Ibbett also said the question on lemur meat in the WCS study was “very broad, rather than species specific, which may also be another reason for the high prevalence.” To find out real consumption levels would require more information about how often hunting took place and what quantity of meat was secured this way. Such information is easier to dig out with direct questioning.
Whether captured directly or indirectly, the data show that bushmeat consumption is a significant threat to the species in question. How big a danger depends on where it’s happening and to which species. In the case of lemurs, nearly all 108 known species face extinction, with 33 species being just one step away from extinction in the wild.
Neither lemurs nor fossas reproduce quickly. Indri females, for example, give birth to an offspring every two to three years, and pregnancies last four to five months. Like most primates, lemur families spend years nurturing their young ones, and the loss of each individual is a jolt to their shrinking populations.
While in extreme cases it is possible to eat a species out of existence, research in Makira suggests that population decline leaves them more vulnerable to other threats. These other dangers abound in Madagascar. In MNP itself, rapid deforestation has gnawed away at lemur habitat. The park is one of the most expansive protected areas in Madagascar, with 372,470 hectares (920,393 acres) of low- and mid-altitude rainforest — one of the last remaining blocs of intact rainforests on the island.
Makira was declared a national park in 2012 and is jointly managed by WCS, a U.S.-based international NGO working in the country since 1993, and neighboring communities. The NGO also conducts conservation activities in some of the villages surveyed for this study.
Around 90,000 people in the area depend on the forests for timber and firewood. Green cover is also lost to slash-and-burn agriculture. Hunting pressure along with shrinking habitats could lead to the local extinction of the indri, along with four other lemur species, a 2018 paper warned.
Slingshots, spears and nets are commonly used for hunting lemurs. Hunters also place snares on paths frequented by animals, a knowledge that is passed down through generations. Because lemurs love to hang out in forest canopies, another traditional hunting method involves luring them onto deliberately isolated wood bridges that connect forest fragments or lead to a favored fruit tree. Snares are placed on these overground passages to entrap them.
Like in many other parts of Madagascar, curbs on traditional activities here that arise from conservation initiatives are not always welcome. “The increased attention and management under state law transformed community members’ relationship with their environment by imposing a sense of crime and malfeasance on traditions and customs to which they felt entitled,” a 2015 study centered on MNP noted.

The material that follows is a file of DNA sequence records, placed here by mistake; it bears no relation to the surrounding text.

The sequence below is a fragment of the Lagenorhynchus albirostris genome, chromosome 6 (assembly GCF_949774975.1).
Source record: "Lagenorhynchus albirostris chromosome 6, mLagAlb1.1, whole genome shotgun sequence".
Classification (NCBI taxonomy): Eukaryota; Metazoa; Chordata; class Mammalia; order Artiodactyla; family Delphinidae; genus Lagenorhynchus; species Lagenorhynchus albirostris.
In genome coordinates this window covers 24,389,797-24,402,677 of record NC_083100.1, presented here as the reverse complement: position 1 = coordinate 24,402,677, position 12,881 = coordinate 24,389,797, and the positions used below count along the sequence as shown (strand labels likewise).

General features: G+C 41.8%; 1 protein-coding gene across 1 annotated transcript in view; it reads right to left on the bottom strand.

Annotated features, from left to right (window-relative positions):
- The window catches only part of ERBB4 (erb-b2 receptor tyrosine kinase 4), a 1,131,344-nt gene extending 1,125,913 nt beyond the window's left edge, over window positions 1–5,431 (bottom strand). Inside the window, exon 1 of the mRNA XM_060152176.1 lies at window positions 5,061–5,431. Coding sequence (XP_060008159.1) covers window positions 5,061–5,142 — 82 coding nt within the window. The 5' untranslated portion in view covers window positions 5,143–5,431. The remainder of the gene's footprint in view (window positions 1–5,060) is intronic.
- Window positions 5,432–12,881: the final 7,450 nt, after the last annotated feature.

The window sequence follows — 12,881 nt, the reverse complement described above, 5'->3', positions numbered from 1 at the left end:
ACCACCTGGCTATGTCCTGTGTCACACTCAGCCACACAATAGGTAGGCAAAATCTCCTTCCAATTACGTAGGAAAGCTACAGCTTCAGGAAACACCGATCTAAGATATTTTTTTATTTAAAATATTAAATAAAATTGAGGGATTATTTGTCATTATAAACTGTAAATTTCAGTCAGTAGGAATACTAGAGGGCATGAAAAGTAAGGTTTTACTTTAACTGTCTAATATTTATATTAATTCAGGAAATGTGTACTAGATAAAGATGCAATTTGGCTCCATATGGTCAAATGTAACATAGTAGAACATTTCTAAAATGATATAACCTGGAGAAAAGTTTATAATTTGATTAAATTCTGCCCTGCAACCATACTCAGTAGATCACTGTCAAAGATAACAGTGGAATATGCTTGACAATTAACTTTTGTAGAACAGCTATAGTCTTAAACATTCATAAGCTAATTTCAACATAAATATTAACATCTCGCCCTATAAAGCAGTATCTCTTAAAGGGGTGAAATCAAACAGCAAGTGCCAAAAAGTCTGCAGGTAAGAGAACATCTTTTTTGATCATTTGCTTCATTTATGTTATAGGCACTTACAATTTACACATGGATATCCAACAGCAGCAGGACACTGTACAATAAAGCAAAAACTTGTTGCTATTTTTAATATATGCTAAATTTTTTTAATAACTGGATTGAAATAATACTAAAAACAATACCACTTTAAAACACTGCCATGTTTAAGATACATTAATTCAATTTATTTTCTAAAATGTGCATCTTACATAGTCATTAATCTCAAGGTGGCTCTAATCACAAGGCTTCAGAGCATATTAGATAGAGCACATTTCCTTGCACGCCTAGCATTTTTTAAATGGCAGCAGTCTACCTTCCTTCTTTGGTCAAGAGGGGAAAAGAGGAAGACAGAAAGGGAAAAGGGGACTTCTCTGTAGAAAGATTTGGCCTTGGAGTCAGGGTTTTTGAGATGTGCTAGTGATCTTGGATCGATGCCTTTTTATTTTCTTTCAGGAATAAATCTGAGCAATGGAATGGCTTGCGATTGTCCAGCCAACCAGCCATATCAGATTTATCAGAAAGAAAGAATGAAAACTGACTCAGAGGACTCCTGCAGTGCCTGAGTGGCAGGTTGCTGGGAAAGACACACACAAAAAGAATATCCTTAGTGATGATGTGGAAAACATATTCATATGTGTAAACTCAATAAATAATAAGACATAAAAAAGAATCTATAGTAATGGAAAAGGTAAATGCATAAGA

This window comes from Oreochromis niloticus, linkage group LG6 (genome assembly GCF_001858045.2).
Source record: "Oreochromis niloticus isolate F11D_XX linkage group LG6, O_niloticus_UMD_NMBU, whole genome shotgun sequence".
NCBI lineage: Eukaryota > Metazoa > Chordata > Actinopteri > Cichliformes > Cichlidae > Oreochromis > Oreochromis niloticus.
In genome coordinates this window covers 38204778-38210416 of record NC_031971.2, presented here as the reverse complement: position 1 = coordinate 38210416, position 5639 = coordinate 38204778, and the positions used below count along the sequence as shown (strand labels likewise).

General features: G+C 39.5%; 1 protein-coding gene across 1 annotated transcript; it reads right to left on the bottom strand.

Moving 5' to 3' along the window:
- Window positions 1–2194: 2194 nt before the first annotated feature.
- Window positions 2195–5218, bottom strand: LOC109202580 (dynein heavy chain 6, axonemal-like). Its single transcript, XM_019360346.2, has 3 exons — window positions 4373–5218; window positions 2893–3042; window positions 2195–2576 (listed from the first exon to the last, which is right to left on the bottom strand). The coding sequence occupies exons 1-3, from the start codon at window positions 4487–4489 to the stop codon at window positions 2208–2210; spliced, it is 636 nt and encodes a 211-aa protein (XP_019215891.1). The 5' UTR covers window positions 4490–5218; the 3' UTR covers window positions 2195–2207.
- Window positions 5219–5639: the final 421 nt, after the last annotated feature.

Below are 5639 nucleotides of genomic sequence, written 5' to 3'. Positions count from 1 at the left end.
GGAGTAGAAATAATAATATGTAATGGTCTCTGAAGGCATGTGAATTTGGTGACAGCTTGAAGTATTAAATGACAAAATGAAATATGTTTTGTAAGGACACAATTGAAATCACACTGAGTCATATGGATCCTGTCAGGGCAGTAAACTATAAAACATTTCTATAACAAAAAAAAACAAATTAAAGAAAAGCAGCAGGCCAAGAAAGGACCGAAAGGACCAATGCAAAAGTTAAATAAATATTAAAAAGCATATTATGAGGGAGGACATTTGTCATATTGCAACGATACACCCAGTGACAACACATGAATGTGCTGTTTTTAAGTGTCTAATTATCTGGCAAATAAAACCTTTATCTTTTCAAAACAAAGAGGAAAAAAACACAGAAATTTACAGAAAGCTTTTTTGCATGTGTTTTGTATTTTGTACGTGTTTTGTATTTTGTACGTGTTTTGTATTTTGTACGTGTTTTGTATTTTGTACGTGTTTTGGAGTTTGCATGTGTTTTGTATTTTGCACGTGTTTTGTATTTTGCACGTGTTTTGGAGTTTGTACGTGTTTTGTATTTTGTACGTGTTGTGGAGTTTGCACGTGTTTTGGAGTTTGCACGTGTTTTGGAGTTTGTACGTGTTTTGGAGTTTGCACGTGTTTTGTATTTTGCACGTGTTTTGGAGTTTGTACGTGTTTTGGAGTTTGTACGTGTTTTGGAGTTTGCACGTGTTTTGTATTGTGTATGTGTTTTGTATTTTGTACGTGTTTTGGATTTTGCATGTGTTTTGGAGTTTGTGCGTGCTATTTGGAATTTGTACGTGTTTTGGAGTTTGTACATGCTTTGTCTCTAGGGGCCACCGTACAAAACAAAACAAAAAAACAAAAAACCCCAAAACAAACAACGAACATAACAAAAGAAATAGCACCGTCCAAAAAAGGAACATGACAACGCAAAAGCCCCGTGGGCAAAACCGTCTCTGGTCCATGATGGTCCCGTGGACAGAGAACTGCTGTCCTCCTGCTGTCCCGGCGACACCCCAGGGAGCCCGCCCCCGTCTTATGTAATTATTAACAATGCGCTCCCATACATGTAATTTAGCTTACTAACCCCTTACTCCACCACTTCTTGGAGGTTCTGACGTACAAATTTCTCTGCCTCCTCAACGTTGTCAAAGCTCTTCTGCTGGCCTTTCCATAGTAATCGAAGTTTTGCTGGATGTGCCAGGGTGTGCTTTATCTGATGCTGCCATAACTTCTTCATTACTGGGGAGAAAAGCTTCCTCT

WCS’s current research will feed into a “behavior change campaign” to promote alternatives to hunting: poultry farming, fish farming, and harvesting of edible insects. “Evidence that bushmeat species are not generally preferred meats suggest that projects which increase the availability of domestic meat and fish may have success at reducing demand,” Pierre Walter, who coordinates WCS’s Sustainable Wildlife Management (SWM) program in Makira, said in an emailed response.
The NGO is trying to help people switch from eating highly threatened species to more “resilient wild and domestic species,” like chicken and fish.
The project falls under a broader SWM initiative launched in 2018 with the dual aim of promoting wildlife conservation and food security. It is being implemented in 15 African, Caribbean and Pacific countries, including Madagascar, and is largely funded by the European Union.
Spira, C., Raveloarison, R., Cournarie, M., Strindberg, S., O’Brien, T., & Wieland, M. (2021). Assessing the prevalence of protected species consumption by rural communities in Makira Natural Park, Madagascar, through the unmatched count technique. Conservation Science and Practice, 3(7). doi:10.1111/csp2.441
Golden, C. D. (2009). Bushmeat hunting and use in the Makira Forest, north-eastern Madagascar: A conservation and livelihoods issue. Oryx, 43(03), 386. doi:10.1017/s0030605309000131
Golden, C. D., & Comaroff, J. (2015). Effects of social change on wildlife consumption taboos in northeastern Madagascar. Ecology and Society, 20(2). doi:10.5751/es-07589-200241
Malavika Vyawahare is the Madagascar staff writer for Mongabay. Find her on Twitter: @MalavikaVy
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(Editor’s note: The story has been updated to correct the number of countries where Sustainable Wildlife Management program is currently being implemented.)